We are offering a $25 discount on the complete price on our 2010 Salt Lake Research Trip for those who make their deposit by 30 June 2009. The complete registration price for those registering by this date will be $175. The balance of the fee is due in December, just the deposit is necessary by 30 June.
There is more information about the trip on our site at http://www.rootdig.com/slctrip.html
This discount won’t be posted on those pages, email Michael at firstname.lastname@example.org for a registration brochure with the discounted price or questions.
Scanning documents is great and an excellent way to preserve them. But transcribing serves a purpose too. It forces you to actually READ the document. That is a great way to notice phrases or words that sometimes get overlooked. And there are times when that one word or phrase can make all the difference. Transcribe something today.
How many pieces of information are in your family tree or genealogy database from “memory” or some unidentified source? Check them out. They could be the real reason you have a brick wall.
Try searching Google books for every ancestor, even the ones you think will never be in there. I located my paternal grandfather in an Angus breeders’ directory from the 1950s and a 4th great-grandfather in an 1830s era directory from Germany.
Just a little piece of advice. Before you buy a CD with a PDF or a scan of that out of print book, make certain it’s not available on www.archive.org or the BYU website for free.
Then you could download it and search it for free and make your own CD.
Keeping up with the genealogy news can be overwhelming at times. Two great ways to keep up can be to read Dick Eastman’s Online Genealogy Newsletter or Leland Meitzler’s Genealogyblog.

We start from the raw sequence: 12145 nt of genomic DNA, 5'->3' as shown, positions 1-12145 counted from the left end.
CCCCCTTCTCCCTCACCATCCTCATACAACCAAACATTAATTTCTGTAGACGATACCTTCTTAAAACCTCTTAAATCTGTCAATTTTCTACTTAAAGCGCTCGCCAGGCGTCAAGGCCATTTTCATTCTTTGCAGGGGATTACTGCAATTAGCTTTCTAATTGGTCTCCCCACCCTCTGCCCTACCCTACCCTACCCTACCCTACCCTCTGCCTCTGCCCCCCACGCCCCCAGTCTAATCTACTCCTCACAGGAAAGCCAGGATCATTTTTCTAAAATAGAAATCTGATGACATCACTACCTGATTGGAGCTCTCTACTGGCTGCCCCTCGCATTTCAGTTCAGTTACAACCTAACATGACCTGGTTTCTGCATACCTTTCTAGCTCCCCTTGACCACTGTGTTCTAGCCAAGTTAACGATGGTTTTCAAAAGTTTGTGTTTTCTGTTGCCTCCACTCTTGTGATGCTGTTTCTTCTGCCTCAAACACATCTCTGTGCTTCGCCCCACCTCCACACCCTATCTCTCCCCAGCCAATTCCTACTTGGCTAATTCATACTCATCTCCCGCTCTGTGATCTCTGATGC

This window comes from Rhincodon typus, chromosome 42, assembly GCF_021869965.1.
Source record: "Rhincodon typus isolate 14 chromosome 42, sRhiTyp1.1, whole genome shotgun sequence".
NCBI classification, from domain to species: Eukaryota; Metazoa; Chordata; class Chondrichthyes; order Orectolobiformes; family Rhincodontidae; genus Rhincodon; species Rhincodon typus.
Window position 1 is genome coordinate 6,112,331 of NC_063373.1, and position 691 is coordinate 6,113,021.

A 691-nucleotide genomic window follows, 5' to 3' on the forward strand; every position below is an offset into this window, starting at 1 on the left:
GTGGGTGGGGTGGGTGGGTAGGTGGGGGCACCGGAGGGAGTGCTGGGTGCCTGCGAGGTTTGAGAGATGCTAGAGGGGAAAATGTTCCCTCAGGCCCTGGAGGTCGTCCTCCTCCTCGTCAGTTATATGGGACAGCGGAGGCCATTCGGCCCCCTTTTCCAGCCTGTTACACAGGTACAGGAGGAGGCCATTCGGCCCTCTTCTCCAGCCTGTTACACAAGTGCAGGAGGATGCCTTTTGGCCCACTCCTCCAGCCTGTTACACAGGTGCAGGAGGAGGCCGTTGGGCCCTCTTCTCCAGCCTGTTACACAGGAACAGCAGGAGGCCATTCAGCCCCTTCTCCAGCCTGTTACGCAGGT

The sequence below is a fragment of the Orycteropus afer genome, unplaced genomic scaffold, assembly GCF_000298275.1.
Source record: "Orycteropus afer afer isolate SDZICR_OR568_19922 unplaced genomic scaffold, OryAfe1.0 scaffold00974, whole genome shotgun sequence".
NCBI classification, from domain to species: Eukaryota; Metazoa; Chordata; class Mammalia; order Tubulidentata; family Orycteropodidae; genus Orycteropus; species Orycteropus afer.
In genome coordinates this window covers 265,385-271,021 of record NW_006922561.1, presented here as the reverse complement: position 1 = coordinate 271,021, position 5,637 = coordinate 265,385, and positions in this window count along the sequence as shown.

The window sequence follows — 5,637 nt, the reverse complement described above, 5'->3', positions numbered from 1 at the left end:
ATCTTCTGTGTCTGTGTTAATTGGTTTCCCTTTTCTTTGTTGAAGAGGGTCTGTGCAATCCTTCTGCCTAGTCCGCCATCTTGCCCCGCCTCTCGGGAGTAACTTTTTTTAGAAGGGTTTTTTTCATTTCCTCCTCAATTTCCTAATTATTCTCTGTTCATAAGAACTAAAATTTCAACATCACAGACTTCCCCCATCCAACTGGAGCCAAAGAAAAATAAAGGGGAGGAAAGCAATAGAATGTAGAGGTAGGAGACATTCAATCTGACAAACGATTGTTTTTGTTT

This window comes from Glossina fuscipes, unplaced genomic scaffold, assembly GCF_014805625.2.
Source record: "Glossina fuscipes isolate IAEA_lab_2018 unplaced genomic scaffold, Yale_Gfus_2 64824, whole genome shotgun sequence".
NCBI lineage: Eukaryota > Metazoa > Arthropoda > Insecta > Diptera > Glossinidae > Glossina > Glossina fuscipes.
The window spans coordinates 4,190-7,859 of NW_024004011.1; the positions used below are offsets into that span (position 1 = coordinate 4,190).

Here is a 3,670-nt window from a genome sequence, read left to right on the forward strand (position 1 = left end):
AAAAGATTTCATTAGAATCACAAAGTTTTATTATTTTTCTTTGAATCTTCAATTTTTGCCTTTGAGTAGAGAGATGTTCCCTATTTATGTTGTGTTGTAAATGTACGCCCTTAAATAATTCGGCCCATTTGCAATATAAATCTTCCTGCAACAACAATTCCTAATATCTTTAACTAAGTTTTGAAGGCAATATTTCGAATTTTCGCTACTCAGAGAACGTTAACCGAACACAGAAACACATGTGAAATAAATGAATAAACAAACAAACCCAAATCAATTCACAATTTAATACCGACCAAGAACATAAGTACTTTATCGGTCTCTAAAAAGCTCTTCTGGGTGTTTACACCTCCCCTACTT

Of course, I’d be appreciative if readers signed up for the paid version of Eastman’s as that includes my weekly “Casefile Clues” column.
I love to use Gmail for my genealogy mail. Those who use Gmail might want to check out the Gmail blog post about being a Gmail Ninja.
There are a lot of good tips there for making the most of gmail and saving time and hassle in the process.
Have you thought about how long after your ancestor’s death he or she may be mentioned in a record?
My ancestor Peter Bieger died in 1855. He is mentioned by name in a 1906 deed when his grandchildren are signing a quitclaim deed for the property. Fifty-one years after he died.
Researching “completely” a family you know may do one of several things for you or your research. You may learn something about research or something about the family you did not know before.
Recently I obtained deeds showing how a house and a farm were sold after the owner’s died. In both cases, I knew all the vitals on the family. In both cases I understood the records better because I “knew” the family. That helps me understand records later when I don’t know the family. Sometimes it is easier to learn about records when the family isn’t as foreign to you as the records.
And in one case I learned a few things about the family that were new to me. Another reason to search for everything.
I wasted an hour today looking for a set of documents I scanned. I scanned and saved them when I was in a hurry and the file name was very helpful, “ufkes.”
When a last name is your mother’s maiden name, MANY files contain that word. I eventually searched the entire hard drive for files with “ufkes” in the title, but there were MANY that I had to go through. I renamed the file with a more descriptive name “john_ufkes_cancelled_homestead_file”
Are your file names helpful?